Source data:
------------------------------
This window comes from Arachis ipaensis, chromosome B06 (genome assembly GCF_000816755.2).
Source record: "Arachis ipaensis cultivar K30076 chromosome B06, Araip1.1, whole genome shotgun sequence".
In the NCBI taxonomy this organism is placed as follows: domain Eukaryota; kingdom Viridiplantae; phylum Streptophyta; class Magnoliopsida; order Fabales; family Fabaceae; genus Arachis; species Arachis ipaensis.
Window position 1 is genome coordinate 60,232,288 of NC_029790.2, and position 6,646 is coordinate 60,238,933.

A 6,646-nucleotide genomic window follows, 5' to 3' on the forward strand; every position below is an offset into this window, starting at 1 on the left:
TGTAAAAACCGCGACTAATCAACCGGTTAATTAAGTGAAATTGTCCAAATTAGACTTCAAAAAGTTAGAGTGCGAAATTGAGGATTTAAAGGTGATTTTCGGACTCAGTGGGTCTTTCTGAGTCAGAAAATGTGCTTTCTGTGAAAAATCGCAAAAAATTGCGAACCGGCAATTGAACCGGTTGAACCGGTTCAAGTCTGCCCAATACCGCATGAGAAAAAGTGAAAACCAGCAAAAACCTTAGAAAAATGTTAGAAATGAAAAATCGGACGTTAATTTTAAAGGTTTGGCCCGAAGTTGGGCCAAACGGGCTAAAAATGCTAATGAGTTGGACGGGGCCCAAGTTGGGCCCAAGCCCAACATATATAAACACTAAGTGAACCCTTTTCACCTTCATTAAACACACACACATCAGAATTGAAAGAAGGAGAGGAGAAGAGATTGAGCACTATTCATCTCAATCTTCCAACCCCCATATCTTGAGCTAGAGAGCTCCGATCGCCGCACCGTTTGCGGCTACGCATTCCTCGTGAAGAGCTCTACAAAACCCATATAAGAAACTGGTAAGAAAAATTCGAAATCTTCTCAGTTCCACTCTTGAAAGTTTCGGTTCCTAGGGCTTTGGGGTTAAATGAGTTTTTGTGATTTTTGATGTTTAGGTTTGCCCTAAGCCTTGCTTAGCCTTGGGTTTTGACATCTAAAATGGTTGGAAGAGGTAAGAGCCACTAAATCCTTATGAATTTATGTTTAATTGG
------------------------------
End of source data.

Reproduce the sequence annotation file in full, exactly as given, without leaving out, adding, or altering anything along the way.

This window comes from Arachis ipaensis, chromosome B06 (genome assembly GCF_000816755.2).
Source record: "Arachis ipaensis cultivar K30076 chromosome B06, Araip1.1, whole genome shotgun sequence".
In the NCBI taxonomy this organism is placed as follows: domain Eukaryota; kingdom Viridiplantae; phylum Streptophyta; class Magnoliopsida; order Fabales; family Fabaceae; genus Arachis; species Arachis ipaensis.
Window position 1 is genome coordinate 60,232,288 of NC_029790.2, and position 6,646 is coordinate 60,238,933.

A 6,646-nucleotide genomic window follows, 5' to 3' on the forward strand; every position below is an offset into this window, starting at 1 on the left:
TGTAAAAACCGCGACTAATCAACCGGTTAATTAAGTGAAATTGTCCAAATTAGACTTCAAAAAGTTAGAGTGCGAAATTGAGGATTTAAAGGTGATTTTCGGACTCAGTGGGTCTTTCTGAGTCAGAAAATGTGCTTTCTGTGAAAAATCGCAAAAAATTGCGAACCGGCAATTGAACCGGTTGAACCGGTTCAAGTCTGCCCAATACCGCATGAGAAAAAGTGAAAACCAGCAAAAACCTTAGAAAAATGTTAGAAATGAAAAATCGGACGTTAATTTTAAAGGTTTGGCCCGAAGTTGGGCCAAACGGGCTAAAAATGCTAATGAGTTGGACGGGGCCCAAGTTGGGCCCAAGCCCAACATATATAAACACTAAGTGAACCCTTTTCACCTTCATTAAACACACACACATCAGAATTGAAAGAAGGAGAGGAGAAGAGATTGAGCACTATTCATCTCAATCTTCCAACCCCCATATCTTGAGCTAGAGAGCTCCGATCGCCGCACCGTTTGCGGCTACGCATTCCTCGTGAAGAGCTCTACAAAACCCATATAAGAAACTGGTAAGAAAAATTCGAAATCTTCTCAGTTCCACTCTTGAAAGTTTCGGTTCCTAGGGCTTTGGGGTTAAATGAGTTTTTGTGATTTTTGATGTTTAGGTTTGCCCTAAGCCTTGCTTAGCCTTGGGTTTTGACATCTAAAATGGTTGGAAGAGGTAAGAGCCACTAAATCCTTATGAATTTATGTTTAATTGG